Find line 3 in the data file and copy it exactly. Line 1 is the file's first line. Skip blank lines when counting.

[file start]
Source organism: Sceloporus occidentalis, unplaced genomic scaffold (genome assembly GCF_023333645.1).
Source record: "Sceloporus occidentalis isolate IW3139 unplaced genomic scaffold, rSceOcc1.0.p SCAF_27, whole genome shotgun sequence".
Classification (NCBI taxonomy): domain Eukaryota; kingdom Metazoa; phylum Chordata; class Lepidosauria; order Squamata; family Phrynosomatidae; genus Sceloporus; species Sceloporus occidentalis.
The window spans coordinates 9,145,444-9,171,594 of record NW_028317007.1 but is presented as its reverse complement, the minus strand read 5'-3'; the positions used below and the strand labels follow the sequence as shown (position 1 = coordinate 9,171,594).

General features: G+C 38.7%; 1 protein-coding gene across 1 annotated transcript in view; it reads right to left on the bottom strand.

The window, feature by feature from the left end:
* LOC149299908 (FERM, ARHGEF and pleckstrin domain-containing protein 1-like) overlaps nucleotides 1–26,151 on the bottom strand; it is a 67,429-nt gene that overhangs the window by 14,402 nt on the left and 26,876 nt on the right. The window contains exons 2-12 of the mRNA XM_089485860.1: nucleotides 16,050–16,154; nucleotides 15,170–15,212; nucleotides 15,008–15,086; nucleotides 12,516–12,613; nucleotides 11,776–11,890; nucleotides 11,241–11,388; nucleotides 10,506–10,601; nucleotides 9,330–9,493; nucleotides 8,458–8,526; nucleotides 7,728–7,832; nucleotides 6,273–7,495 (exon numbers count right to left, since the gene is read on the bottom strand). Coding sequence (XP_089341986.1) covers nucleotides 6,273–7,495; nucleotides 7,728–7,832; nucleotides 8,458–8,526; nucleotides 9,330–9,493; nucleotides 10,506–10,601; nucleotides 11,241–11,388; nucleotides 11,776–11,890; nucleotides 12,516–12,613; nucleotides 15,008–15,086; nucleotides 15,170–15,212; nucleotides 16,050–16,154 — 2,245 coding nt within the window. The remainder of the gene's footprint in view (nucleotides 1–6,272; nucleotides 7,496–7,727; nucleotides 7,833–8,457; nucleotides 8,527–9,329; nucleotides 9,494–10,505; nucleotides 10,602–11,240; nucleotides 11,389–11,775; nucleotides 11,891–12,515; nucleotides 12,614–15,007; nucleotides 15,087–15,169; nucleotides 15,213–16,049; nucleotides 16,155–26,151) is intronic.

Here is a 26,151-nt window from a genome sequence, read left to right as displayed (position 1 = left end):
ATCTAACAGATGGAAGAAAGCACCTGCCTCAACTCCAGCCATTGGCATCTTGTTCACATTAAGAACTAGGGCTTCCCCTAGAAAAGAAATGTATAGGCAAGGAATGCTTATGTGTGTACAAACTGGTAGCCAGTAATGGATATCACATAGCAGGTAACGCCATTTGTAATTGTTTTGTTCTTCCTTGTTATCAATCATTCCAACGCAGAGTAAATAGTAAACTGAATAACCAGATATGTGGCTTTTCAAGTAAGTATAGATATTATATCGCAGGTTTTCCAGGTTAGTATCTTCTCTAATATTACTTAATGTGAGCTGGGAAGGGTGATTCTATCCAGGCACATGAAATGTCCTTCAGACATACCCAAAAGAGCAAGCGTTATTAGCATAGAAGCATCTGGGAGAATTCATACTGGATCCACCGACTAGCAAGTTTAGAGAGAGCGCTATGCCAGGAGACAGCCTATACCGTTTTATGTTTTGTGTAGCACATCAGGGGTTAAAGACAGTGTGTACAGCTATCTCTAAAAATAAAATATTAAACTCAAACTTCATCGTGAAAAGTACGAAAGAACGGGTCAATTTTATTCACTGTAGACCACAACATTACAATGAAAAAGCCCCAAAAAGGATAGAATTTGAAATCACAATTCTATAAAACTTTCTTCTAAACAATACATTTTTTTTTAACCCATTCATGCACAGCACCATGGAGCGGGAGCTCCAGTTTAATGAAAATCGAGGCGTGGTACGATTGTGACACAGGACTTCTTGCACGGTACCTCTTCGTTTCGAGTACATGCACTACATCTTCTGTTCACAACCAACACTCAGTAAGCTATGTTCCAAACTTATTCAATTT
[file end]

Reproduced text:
Classification (NCBI taxonomy): domain Eukaryota; kingdom Metazoa; phylum Chordata; class Lepidosauria; order Squamata; family Phrynosomatidae; genus Sceloporus; species Sceloporus occidentalis.